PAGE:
Education for Mutual Understanding and its related theme Cultural Heritage, implemented in 1990, is a statutory cross-curricular theme in the Northern Ireland Curriculum for all state-funded schools. It is about ‘self respect and respect for others, and the improvement of relationships between people of differing cultural traditions’ (NICC, 1999). The objectives are

  • To foster respect for self and others and build relationships
  • Understand conflict
  • Appreciate independence
  • Develop cultural understanding (CCEA, 1997).

In 1999, the document Towards a Culture of Tolerance: Education for Diversity (DENI, 1999) recommended the promotion of the following core values:

  • Pluralism
  • Pursuit of social justice
  • Acceptance of human rights and responsibilities
  • Democracy

The way in which these principles should be realised in practice was through

  • an integrated strategy of support and capacity building for teachers engaged in EMU.
  • All bodies involved in ITT, INSET and professional development of teachers should review the content and impact of courses to address EMU values;
  • Consideration should be given to the inclusion of training in dealing with diversity and the management of conflict within the competency model of teacher education.

(Department of Education, Commentary on Recommendations, 2000: 2)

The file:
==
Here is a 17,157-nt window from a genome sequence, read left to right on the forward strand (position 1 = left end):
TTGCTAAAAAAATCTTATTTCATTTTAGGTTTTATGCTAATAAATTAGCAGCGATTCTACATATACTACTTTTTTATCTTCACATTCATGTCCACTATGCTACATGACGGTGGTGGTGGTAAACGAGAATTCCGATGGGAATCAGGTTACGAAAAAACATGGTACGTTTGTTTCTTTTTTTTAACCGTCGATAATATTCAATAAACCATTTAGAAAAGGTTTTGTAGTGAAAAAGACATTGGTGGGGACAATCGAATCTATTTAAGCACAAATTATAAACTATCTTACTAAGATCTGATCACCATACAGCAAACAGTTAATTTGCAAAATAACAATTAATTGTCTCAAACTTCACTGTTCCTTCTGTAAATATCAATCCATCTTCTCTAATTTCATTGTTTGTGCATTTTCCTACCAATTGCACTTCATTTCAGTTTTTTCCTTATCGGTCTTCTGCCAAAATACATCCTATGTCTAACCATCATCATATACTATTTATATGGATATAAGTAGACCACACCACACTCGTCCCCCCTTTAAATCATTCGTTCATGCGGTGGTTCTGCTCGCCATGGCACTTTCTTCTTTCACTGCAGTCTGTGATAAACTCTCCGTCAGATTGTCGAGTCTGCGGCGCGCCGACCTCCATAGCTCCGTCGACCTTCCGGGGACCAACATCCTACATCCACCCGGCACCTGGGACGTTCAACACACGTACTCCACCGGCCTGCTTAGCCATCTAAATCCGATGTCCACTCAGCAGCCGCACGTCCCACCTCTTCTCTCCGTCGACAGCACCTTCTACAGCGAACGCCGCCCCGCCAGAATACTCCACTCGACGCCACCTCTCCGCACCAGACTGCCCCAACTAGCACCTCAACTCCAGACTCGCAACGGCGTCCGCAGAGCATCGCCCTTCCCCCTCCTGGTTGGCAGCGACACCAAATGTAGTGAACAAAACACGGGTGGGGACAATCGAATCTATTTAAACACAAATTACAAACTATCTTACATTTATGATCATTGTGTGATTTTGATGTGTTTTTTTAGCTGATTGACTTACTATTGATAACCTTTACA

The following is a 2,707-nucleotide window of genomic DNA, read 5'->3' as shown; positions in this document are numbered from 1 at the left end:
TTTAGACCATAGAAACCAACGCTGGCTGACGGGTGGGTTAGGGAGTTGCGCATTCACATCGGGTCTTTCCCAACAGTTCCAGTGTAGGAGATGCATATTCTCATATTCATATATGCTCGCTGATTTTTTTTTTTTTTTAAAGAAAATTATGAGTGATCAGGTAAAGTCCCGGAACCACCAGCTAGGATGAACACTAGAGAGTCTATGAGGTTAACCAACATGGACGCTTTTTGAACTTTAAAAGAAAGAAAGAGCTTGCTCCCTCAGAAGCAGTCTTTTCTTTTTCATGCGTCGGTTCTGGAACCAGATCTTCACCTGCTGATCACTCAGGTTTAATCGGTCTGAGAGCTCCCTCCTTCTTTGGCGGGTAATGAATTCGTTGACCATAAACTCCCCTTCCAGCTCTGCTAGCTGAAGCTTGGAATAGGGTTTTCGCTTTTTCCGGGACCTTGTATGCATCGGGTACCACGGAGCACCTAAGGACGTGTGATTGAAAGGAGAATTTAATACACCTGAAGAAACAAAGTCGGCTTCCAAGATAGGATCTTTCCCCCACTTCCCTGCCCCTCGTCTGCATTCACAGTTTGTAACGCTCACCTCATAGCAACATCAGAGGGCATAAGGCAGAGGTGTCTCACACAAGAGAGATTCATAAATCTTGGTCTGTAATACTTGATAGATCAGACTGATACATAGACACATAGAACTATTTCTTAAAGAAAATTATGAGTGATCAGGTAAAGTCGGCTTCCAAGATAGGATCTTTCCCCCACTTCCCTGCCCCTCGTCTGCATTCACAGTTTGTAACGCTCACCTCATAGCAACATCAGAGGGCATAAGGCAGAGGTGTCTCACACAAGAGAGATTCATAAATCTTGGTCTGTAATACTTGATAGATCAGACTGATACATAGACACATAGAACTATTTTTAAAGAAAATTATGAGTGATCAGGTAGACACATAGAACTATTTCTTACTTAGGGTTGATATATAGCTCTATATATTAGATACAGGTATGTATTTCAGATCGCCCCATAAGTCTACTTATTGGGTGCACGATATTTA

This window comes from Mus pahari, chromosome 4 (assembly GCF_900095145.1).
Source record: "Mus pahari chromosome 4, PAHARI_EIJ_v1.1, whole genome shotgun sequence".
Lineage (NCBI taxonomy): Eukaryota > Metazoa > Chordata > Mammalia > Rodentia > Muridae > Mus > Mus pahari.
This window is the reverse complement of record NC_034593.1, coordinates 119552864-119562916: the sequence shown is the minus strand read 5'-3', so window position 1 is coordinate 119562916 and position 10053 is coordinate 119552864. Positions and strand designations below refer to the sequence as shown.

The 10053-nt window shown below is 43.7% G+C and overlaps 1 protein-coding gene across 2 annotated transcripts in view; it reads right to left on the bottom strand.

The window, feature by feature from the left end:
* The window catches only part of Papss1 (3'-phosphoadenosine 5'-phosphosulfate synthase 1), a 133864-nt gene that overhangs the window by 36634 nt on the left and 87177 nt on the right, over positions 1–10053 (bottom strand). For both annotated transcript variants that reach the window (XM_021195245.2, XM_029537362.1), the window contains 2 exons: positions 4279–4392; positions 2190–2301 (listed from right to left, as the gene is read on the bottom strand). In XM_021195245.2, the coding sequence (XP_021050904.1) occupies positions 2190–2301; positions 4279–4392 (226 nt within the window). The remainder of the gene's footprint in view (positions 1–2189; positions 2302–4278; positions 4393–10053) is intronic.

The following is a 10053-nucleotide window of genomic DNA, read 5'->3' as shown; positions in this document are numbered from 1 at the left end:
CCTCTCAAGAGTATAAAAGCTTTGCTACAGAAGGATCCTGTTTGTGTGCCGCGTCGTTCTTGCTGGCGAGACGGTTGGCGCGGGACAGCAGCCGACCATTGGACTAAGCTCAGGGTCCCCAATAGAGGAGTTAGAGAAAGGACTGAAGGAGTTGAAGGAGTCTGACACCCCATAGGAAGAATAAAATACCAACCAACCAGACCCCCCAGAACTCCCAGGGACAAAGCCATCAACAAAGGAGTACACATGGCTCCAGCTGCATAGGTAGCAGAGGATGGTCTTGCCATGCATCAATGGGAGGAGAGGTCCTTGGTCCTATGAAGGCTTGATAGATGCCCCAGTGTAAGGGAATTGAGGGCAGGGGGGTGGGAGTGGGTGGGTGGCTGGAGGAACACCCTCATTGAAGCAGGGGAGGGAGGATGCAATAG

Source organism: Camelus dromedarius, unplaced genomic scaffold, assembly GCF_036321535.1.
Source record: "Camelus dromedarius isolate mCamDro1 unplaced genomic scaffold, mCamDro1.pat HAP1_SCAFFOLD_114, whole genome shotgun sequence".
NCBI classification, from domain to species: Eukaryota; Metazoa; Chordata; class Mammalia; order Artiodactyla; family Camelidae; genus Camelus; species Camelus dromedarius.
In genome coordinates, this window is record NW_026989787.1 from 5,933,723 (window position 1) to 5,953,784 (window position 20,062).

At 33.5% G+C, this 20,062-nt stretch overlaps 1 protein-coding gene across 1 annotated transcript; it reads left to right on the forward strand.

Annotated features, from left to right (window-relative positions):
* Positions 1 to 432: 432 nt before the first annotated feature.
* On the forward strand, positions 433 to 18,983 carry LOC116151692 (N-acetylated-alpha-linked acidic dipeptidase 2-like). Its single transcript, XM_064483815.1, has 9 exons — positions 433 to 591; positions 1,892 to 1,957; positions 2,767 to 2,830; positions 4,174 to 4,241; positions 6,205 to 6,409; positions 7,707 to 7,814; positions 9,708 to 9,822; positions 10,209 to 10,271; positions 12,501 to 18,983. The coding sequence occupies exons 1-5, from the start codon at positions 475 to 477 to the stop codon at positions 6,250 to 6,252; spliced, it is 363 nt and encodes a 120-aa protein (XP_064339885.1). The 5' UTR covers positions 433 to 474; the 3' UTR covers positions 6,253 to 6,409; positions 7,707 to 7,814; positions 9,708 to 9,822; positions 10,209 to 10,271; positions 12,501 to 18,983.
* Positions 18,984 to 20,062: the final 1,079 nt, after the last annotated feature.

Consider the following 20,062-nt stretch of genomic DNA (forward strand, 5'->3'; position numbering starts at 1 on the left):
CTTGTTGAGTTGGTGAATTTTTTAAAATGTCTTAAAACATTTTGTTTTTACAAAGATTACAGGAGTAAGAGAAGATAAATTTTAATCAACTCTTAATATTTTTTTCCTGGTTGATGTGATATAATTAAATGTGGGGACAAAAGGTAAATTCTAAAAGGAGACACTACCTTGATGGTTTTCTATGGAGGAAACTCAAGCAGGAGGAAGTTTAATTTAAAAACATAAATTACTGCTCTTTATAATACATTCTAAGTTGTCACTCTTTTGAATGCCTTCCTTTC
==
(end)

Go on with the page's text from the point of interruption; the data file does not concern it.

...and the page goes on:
The form of logic used in setting out these recommendations is the same as that used in teacher professional education in Britain (for example, by the Teacher Training Agency), and it carries the same problematic implications. The recommendations are presented as linguistic items, forms of words. No strategy is put forward to suggest how the values embodied within the recommendations can be turned into lived reality; no indication how these embodied values can become the living criteria of involved people. Linguistically presented recommendations remain just that; they do not automatically translate into personal and social practices. The fact that statutory obligations require schools to engage in joint activities does not prevent children from one tradition sitting at one end of the bus and children from the other tradition moving to the other end. Against the backdrop of the high-sounding rhetoric of official documents, educational and social problematics run deep. Some researchers believe that in Northern Ireland schools there is little understanding of what EMU is, or how it should be integrated into the curriculum (Morgan and Dunn, 2000). ‘Education for Mutual Understanding’ remains just a form of words, not a lived practice. Few evaluation studies seem to exist to explain the educational impact of EMU: ‘The problems of conducting evaluation are considerable and include lack of clear agreement both about what should be evaluated and about the different methodological approaches to evaluation’ (Morgan and Dunn, 2000: 10).